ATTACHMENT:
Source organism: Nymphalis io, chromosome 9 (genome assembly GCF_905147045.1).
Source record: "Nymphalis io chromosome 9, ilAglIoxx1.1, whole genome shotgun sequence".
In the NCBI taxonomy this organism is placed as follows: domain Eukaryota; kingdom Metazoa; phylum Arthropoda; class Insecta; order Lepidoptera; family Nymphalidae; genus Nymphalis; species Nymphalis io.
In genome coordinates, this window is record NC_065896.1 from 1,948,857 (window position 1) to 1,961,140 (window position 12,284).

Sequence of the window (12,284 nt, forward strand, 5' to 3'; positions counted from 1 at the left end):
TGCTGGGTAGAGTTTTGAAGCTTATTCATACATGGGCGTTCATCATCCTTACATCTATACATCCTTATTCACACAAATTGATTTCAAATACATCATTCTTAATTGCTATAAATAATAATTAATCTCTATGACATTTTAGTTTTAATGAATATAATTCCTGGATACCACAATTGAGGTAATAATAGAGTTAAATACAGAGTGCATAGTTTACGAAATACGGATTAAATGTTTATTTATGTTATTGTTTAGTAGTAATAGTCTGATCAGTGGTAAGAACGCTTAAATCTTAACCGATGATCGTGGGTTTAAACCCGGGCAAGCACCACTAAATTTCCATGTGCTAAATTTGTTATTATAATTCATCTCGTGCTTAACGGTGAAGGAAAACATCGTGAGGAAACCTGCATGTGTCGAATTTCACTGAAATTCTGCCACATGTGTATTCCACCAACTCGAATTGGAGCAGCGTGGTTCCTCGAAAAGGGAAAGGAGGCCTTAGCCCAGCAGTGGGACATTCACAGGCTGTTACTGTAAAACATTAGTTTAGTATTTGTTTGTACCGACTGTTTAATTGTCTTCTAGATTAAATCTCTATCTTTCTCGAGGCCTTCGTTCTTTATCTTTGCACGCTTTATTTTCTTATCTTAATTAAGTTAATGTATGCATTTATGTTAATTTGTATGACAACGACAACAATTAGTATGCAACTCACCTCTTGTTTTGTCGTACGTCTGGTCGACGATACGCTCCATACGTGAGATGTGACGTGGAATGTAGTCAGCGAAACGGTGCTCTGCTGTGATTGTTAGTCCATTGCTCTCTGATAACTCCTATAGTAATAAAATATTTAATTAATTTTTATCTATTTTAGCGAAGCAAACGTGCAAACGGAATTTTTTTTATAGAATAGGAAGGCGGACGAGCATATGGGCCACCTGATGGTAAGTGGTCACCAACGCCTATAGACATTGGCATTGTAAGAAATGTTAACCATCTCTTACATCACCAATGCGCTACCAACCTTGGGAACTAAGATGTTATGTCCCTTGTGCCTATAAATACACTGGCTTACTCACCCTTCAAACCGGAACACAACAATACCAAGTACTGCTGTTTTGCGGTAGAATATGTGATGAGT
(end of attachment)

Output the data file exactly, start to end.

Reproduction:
Source organism: Nymphalis io, chromosome 9 (genome assembly GCF_905147045.1).
Source record: "Nymphalis io chromosome 9, ilAglIoxx1.1, whole genome shotgun sequence".
In the NCBI taxonomy this organism is placed as follows: domain Eukaryota; kingdom Metazoa; phylum Arthropoda; class Insecta; order Lepidoptera; family Nymphalidae; genus Nymphalis; species Nymphalis io.
In genome coordinates, this window is record NC_065896.1 from 1,948,857 (window position 1) to 1,961,140 (window position 12,284).

Sequence of the window (12,284 nt, forward strand, 5' to 3'; positions counted from 1 at the left end):
TGCTGGGTAGAGTTTTGAAGCTTATTCATACATGGGCGTTCATCATCCTTACATCTATACATCCTTATTCACACAAATTGATTTCAAATACATCATTCTTAATTGCTATAAATAATAATTAATCTCTATGACATTTTAGTTTTAATGAATATAATTCCTGGATACCACAATTGAGGTAATAATAGAGTTAAATACAGAGTGCATAGTTTACGAAATACGGATTAAATGTTTATTTATGTTATTGTTTAGTAGTAATAGTCTGATCAGTGGTAAGAACGCTTAAATCTTAACCGATGATCGTGGGTTTAAACCCGGGCAAGCACCACTAAATTTCCATGTGCTAAATTTGTTATTATAATTCATCTCGTGCTTAACGGTGAAGGAAAACATCGTGAGGAAACCTGCATGTGTCGAATTTCACTGAAATTCTGCCACATGTGTATTCCACCAACTCGAATTGGAGCAGCGTGGTTCCTCGAAAAGGGAAAGGAGGCCTTAGCCCAGCAGTGGGACATTCACAGGCTGTTACTGTAAAACATTAGTTTAGTATTTGTTTGTACCGACTGTTTAATTGTCTTCTAGATTAAATCTCTATCTTTCTCGAGGCCTTCGTTCTTTATCTTTGCACGCTTTATTTTCTTATCTTAATTAAGTTAATGTATGCATTTATGTTAATTTGTATGACAACGACAACAATTAGTATGCAACTCACCTCTTGTTTTGTCGTACGTCTGGTCGACGATACGCTCCATACGTGAGATGTGACGTGGAATGTAGTCAGCGAAACGGTGCTCTGCTGTGATTGTTAGTCCATTGCTCTCTGATAACTCCTATAGTAATAAAATATTTAATTAATTTTTATCTATTTTAGCGAAGCAAACGTGCAAACGGAATTTTTTTTATAGAATAGGAAGGCGGACGAGCATATGGGCCACCTGATGGTAAGTGGTCACCAACGCCTATAGACATTGGCATTGTAAGAAATGTTAACCATCTCTTACATCACCAATGCGCTACCAACCTTGGGAACTAAGATGTTATGTCCCTTGTGCCTATAAATACACTGGCTTACTCACCCTTCAAACCGGAACACAACAATACCAAGTACTGCTGTTTTGCGGTAGAATATGTGATGAGT